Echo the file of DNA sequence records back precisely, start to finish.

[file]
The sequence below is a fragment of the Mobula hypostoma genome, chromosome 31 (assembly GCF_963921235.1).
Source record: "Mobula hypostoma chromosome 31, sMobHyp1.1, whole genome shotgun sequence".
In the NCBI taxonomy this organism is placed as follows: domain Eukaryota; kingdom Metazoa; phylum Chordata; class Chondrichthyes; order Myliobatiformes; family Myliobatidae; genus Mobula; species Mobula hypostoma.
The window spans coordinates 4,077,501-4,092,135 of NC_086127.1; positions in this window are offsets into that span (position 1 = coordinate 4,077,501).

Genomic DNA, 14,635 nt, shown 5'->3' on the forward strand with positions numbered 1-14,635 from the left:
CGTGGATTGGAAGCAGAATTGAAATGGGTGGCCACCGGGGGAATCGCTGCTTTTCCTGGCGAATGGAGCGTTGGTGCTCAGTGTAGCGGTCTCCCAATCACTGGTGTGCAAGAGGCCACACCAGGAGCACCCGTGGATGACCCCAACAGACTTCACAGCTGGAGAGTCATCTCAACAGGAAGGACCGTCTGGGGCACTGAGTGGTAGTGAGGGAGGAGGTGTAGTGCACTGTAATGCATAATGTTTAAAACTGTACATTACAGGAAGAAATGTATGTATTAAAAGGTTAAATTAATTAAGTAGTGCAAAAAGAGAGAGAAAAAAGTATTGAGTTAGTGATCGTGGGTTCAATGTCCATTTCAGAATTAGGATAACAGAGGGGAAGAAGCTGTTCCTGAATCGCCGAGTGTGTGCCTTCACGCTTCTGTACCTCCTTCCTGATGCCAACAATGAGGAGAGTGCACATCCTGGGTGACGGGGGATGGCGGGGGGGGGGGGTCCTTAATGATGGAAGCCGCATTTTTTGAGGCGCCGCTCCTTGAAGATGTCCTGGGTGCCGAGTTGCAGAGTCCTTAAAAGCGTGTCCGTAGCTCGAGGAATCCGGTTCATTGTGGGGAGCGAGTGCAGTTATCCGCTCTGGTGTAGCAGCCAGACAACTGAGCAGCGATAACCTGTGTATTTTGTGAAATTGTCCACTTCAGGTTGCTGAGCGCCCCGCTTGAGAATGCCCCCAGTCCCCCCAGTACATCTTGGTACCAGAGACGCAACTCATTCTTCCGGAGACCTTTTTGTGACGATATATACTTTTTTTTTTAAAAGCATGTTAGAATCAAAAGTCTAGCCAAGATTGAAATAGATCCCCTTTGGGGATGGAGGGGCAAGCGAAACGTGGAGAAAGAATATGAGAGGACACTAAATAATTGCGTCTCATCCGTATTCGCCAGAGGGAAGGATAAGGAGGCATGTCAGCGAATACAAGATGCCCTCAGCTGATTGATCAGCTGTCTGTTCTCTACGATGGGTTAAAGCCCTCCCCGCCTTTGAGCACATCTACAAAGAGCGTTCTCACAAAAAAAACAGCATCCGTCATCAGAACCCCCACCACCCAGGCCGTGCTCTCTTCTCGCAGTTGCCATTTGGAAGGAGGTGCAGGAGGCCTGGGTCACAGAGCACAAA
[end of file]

The sequence below is a fragment of the Mobula hypostoma genome, chromosome 31 (assembly GCF_963921235.1).
Source record: "Mobula hypostoma chromosome 31, sMobHyp1.1, whole genome shotgun sequence".
In the NCBI taxonomy this organism is placed as follows: domain Eukaryota; kingdom Metazoa; phylum Chordata; class Chondrichthyes; order Myliobatiformes; family Myliobatidae; genus Mobula; species Mobula hypostoma.
The window spans coordinates 4,077,501-4,092,135 of NC_086127.1; positions in this window are offsets into that span (position 1 = coordinate 4,077,501).

Genomic DNA, 14,635 nt, shown 5'->3' on the forward strand with positions numbered 1-14,635 from the left:
CGTGGATTGGAAGCAGAATTGAAATGGGTGGCCACCGGGGGAATCGCTGCTTTTCCTGGCGAATGGAGCGTTGGTGCTCAGTGTAGCGGTCTCCCAATCACTGGTGTGCAAGAGGCCACACCAGGAGCACCCGTGGATGACCCCAACAGACTTCACAGCTGGAGAGTCATCTCAACAGGAAGGACCGTCTGGGGCACTGAGTGGTAGTGAGGGAGGAGGTGTAGTGCACTGTAATGCATAATGTTTAAAACTGTACATTACAGGAAGAAATGTATGTATTAAAAGGTTAAATTAATTAAGTAGTGCAAAAAGAGAGAGAAAAAAGTATTGAGTTAGTGATCGTGGGTTCAATGTCCATTTCAGAATTAGGATAACAGAGGGGAAGAAGCTGTTCCTGAATCGCCGAGTGTGTGCCTTCACGCTTCTGTACCTCCTTCCTGATGCCAACAATGAGGAGAGTGCACATCCTGGGTGACGGGGGATGGCGGGGGGGGGGGGTCCTTAATGATGGAAGCCGCATTTTTTGAGGCGCCGCTCCTTGAAGATGTCCTGGGTGCCGAGTTGCAGAGTCCTTAAAAGCGTGTCCGTAGCTCGAGGAATCCGGTTCATTGTGGGGAGCGAGTGCAGTTATCCGCTCTGGTGTAGCAGCCAGACAACTGAGCAGCGATAACCTGTGTATTTTGTGAAATTGTCCACTTCAGGTTGCTGAGCGCCCCGCTTGAGAATGCCCCCAGTCCCCCCAGTACATCTTGGTACCAGAGACGCAACTCATTCTTCCGGAGACCTTTTTGTGACGATATATACTTTTTTTTTTAAAAGCATGTTAGAATCAAAAGTCTAGCCAAGATTGAAATAGATCCCCTTTGGGGATGGAGGGGCAAGCGAAACGTGGAGAAAGAATATGAGAGGACACTAAATAATTGCGTCTCATCCGTATTCGCCAGAGGGAAGGATAAGGAGGCATGTCAGCGAATACAAGATGCCCTCAGCTGATTGATCAGCTGTCTGTTCTCTACGATGGGTTAAAGCCCTCCCCGCCTTTGAGCACATCTACAAAGAGCGTTCTCACAAAAAAAACAGCATCCGTCATCAGAACCCCCACCACCCAGGCCGTGCTCTCTTCTCGCAGTTGCCATTTGGAAGGAGGTGCAGGAGGCCTGGGTCACAGAGCACAAA